During the Civil War (1642-1651), the town actually supported both sides, firstly it backed parliament, but soon after switched sides and was consequently seized by the Parliamentarians after being beseiged for several weeks. During the following 2 centuries the town's value as a port waned together with the downturn of the export of wool, though it did still carry on exporting grain and importing timber and iron to a slightly lesser degree. King's Lynn on top of that impacted by the rise of west coast ports like Bristol and Liverpool, which boomed after the Americas were discovered.

The Lattice House Inn, King's Lynn - geograph.org.uk - 1589499There was however a good sized coastal and local business to keep the port in business throughout these times and soon the town prospered once again with increasing shipments of wine arriving from France, Spain and Portugal. On top of that the exporting of farmed produce grew following the draining of the fens during the 17th C, moreover it established a crucial shipbuilding industry. The railway reached the town in 1847, sending more trade, visitors and prosperity to the area. The resident population of Kings Lynn expanded drastically during the Sixties as it became an overflow town for London.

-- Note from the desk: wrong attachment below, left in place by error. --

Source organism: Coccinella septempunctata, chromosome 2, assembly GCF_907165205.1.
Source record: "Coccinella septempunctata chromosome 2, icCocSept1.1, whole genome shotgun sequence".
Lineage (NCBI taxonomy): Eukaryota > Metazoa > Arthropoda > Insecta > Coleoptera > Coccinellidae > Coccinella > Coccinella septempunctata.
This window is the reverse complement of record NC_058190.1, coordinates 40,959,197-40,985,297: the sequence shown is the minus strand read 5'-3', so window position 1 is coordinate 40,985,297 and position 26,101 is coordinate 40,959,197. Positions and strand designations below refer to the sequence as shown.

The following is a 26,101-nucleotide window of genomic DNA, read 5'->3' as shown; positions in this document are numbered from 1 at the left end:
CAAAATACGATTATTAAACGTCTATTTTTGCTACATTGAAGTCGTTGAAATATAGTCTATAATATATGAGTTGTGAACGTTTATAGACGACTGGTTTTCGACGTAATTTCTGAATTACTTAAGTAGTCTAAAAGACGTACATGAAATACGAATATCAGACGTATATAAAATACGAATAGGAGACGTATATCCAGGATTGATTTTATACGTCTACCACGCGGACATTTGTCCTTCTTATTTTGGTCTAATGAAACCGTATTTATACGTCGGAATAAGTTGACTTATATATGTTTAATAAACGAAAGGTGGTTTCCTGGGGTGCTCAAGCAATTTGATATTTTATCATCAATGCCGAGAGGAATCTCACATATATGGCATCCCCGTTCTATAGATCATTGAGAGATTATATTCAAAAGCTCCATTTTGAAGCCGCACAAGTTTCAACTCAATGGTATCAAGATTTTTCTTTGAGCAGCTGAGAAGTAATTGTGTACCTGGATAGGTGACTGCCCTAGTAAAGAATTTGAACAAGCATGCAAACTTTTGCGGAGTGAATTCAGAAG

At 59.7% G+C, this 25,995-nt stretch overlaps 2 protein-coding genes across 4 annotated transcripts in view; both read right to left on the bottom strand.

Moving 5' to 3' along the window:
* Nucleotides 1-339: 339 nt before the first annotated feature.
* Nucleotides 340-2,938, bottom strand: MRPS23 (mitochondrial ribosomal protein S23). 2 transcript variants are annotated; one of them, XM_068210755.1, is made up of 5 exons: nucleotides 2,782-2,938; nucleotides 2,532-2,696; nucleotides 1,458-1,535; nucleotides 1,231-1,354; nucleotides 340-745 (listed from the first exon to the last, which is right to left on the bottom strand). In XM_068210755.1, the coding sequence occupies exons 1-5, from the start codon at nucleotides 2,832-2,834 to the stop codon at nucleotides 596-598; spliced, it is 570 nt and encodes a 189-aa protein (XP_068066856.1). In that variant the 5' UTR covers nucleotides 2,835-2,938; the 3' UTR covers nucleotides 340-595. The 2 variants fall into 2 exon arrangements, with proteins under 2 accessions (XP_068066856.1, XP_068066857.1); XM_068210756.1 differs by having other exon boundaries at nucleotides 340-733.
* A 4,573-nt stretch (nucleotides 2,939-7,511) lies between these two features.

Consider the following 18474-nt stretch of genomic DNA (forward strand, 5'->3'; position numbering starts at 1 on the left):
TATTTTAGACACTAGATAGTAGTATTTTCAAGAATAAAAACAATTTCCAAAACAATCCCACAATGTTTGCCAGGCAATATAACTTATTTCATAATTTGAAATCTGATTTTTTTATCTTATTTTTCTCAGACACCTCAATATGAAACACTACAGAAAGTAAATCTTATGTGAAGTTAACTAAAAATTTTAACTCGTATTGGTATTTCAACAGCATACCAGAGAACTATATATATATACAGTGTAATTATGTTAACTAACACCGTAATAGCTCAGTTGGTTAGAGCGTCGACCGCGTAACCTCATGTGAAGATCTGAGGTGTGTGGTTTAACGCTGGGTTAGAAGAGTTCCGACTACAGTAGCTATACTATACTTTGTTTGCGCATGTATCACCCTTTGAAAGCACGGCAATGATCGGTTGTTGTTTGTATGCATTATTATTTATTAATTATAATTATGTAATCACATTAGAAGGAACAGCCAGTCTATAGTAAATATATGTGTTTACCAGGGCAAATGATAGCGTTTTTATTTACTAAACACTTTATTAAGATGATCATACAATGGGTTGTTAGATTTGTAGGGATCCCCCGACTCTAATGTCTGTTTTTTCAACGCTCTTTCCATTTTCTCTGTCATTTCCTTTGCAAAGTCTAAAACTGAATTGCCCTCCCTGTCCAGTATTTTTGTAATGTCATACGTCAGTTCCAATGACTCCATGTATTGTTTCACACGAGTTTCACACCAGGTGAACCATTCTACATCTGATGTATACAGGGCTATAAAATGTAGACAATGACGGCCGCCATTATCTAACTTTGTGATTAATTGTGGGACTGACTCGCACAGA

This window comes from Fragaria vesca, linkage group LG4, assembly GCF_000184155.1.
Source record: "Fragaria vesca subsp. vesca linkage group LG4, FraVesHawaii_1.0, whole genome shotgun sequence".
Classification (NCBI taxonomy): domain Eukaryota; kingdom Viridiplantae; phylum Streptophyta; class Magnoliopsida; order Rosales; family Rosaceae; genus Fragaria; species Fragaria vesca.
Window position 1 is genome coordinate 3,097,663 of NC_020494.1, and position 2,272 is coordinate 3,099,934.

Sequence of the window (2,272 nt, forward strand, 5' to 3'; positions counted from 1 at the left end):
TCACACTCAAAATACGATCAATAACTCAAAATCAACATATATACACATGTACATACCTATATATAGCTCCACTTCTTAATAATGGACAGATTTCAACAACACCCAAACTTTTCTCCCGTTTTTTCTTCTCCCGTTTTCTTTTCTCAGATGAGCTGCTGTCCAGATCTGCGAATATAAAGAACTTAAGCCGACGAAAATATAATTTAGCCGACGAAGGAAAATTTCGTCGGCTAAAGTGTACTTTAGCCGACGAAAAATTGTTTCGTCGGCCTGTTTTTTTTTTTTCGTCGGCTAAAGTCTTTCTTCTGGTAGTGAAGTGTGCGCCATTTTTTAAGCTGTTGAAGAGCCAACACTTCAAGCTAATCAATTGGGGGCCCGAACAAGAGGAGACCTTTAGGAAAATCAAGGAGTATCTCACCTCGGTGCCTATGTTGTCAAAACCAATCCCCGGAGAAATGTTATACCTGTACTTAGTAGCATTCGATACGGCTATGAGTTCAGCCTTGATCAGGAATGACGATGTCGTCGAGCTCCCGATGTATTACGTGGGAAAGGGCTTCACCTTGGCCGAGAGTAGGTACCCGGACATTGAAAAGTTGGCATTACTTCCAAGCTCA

The town can be accessed by car from the A10, the A149 or the A17, it is around thirty eight miles from the city of Norwich and ninety four miles from Central London. It can also be arrived at by railway, the most handy airport to King's Lynn is Norwich (46 miles) a drive of about 1 hour.

A selection of Kings Lynn streets and roads: Goodwins Road, The Warren, Spinney Close, Finchdale Close, Birchwood Street, Manor Lane, Rectory Meadow, Grantly Court, Barsham Drive, Beacon Hill, Westgate Street, Shepley Corner, Lords Bridge, Norman Way, Druids Lane, Swan Lane, Wells Road, Stoke Ferry Road, County Court Road, Robert Balding Road, Warren Close, Spring Close, Gladstone Road, Mill Common, Babingley Close, Willow Road, Surrey Street, Wallace Twite Way, Sugar Lane, Chapel Street, Brett Way, Hawthorn Close, Stoke Road, Whitefriars Road, Palgrave Road, Earl Close, Churchgate Way, Napier Close, Chicago Terrace, Queens Avenue, London Street, Neville Lane, Kenhill Close, Dennys Walk, St Johns Road, Doddshill Road, Beulah Street, Bailey Gate, Brick Cottages, Wiclewood Way, Linford Estate.